[Octopus]: Wink - Octopus Digueti

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Jan 9, 2010
I've had my Octopus about 2 weeks ago and have been chatting about her in a different part of the forum. To catch up on the action you can refer to this.

She has been shy since I stuck her in the RSM (36G). She stays in her den most of the time, but does come to the den entrance, and plays with the holes in the rock with her arms during the day or the night. With or without the Red Plexiglas on.

She takes small tiny pieces of thawed shrimp on a skewer. (she ate 5 pieces yesterday I think her appetite is growing) But she refuses Live Shore Shrimp on a stick and she won't catch the last one running around the tank. (there were 2 but one came up missing so she may have snacked on that one) She refused a Fiddler on a stick the first 3 times I tried it so I gave up on skewering them. I didn't want to waste them if she might take to them later on. I was hoping if she became more familiar she might start coming outside more and I could toss one inside.

I needed to remove the corals I had stuck in there because I didn't want to take any chances on them. So I thought I would feed her and keep her busy while I had my hands in the tank.

I snapped a few photos today and short video @ 1pm of her finally taking a live fiddler! It took her a few tries because the hole she is in I think is too small for her to maneuver around in with a large piece of food..

I helped a little by using the skewer to keep it from crawling back outside and I think she stunned it be cause it then stopped trying to get away. Hence the cool video under the photos. Photos taken with my Olympus E-600 (getting better I hope). Video was taken with my iPhone 4 since my E-600 doesn't do Video. :frown:

Notice the not so camera shy Shore Shore shrimp

Well I hesitated to post this until I pulled out the pieces of fiddler after she finished her meal. I'm glad I waited. The fiddler molted in the tank. She didn't eat it like I thought she was doing when I walked away to give her some privacy while she ate. I still think their too big for her to eat. I'm gonna try once more when she's actually exploring the tank more. But I think their either too big or she can't get through the shell.

Let me know your opinions as you can see the fiddler size and comparison from the photos and video.
Lovely little octo! Love catching up on your updates. I think "Isabella," who I had a while ago, was a dugetti. You could look up her journal for comparisons...
Why do you think it was fiddler molt? Octos will often liquify their meal and suck out the partially digested meat so you will often see the husk of a shelled animal. IME, the gills will not be eaten but would not remain with a molt. Usually, I do find fiddlers with the top shell separated from the body. The crab claws we feed to the larger animals are mostly in tact with a drill hole in the claw or separated only at the joint but the shells are left as empty husks, much like you would expect for a molt.
I found a top and bottom shell and some legs(like a molt), and when I tried to give her another one that night, I found the first one digging a hole in the rock and substrate. My heart sunk, because I knew then that she didn't eat it. I put the one I had in my hand back, and grabbed the net for the first one I stuck in there.

I'm gonna try tonight again, because she refused her 2nd tiny piece of shrimp last night. Hoping she's hungry enough to try again. She enveloped the first one, and I could see her trying (which I thought was successful at the time) and I wanted to try to give her another one the next day. I hesitated to post it, because of my bad luck with the buffet table with her. (Shore shrimp & fiddlers) Glad I did, but posted my findings anyway.

I'll update again tonight. Thinking maybe to try a clam or oyster if I can find them small enough. Off to buy a few more fresh shrimp.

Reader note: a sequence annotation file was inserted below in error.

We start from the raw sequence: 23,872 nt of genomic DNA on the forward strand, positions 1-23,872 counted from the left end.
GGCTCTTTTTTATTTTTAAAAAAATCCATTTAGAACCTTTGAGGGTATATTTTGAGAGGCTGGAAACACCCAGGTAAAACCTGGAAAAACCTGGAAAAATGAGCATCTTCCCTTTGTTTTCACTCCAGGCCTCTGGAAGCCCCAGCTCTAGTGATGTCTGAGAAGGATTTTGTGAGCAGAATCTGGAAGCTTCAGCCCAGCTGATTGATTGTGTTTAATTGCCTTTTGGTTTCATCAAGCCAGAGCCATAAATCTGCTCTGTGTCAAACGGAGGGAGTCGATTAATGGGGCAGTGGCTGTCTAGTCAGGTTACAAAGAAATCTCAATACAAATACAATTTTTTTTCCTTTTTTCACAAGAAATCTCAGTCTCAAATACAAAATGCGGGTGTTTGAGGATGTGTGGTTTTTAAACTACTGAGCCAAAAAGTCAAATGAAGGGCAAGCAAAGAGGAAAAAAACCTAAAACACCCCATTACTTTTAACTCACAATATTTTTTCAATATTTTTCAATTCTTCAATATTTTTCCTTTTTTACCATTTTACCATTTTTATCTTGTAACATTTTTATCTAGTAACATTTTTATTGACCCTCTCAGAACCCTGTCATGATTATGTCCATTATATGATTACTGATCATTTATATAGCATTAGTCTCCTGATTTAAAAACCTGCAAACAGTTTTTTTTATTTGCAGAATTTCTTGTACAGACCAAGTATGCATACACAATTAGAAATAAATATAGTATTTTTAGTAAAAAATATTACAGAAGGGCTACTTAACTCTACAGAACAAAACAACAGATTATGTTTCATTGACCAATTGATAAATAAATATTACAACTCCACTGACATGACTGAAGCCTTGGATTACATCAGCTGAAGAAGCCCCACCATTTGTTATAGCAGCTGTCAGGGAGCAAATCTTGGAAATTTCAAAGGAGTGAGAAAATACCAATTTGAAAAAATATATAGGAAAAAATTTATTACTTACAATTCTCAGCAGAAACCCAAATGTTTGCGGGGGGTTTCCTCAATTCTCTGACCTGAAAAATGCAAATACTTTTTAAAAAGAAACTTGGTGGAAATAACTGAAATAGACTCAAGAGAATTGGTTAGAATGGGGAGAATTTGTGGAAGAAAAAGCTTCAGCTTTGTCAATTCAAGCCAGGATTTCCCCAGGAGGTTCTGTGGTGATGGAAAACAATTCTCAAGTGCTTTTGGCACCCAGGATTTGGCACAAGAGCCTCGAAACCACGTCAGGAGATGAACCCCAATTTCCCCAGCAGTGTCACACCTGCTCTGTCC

Mussels will be too hard for it to open but you can offer no the half shell. Oysters are pretty messy but clams are not too bad.
Well the clam is definitely too big for her to get in her den. She was trying for quite a while and I couldn't stop laughing. She's definitely persistent! I opened the Oyster(it was definitely dead) and seen the slimy insides and said "NO WAY!" I was not putting that in the tank. :yuck:

She only ate one tiny piece yesterday so I tried to give her another fiddler treat today. I checked each fiddler and found the smallest one of the bunch. I duct tapped my phone to the front of the tank and positioned it so I could video the whole meal because I didn't think she was going to eat this one and wanted to see for myself what she was actually doing. :fingerscrossed: I was also starting my spring cleaning list and checking things off.

Just an FYI it does take them a LONG time to actually finish a WHOLE crab. :popcorn:

YES SHE FINISHED IT! :sushi: :beer: I'm so excited! I'm trying to upload the video but it's very long. It took her over an hour to actually consume it and spit the rest out. I started the video after the first 15 min when she started to pull it inside. I'm also trying to edit out the sound because my Male African Grey was telling off my Female Goffin Cockatoo during the whole video. She was screaming so we would take her out (typical woman :rolleyes:)

She's now on her 2nd fiddler! She's a hungry Girl! I did try a 3rd, but she spit it out and said "Nope I'm full!"

I swear with the first fiddler, I honestly thought she ate it because of finding the pieces of Shell and Legs...but when I tried the 2nd, I found the 1st digging at a hole on the front left side of the rock formation. (I'll include a photo of it later) Hence why I call it a molt because when I found it, it had all of her legs, both the top and the bottom shells, and the eyes still intact. o_O ( I've been feeding her females so far) The Main piece of Rock I have in the center of the tank used to be in my RSM 250 some time ago and must still have had the black sand from the tank in the hole the fiddler was digging at. It's been in this tank for over a year and you can see the difference in the substrate.

I love the small round substrate in my RSM 130 (very eye appealing to me), & I love pure white sand. Black sand is also gorgeous. I had it in my RSM 250 but it is very easy to see pieces of debris and is a very HUGE pain to clean every little speck. So if it's not completely debris clear it doesn't look as good.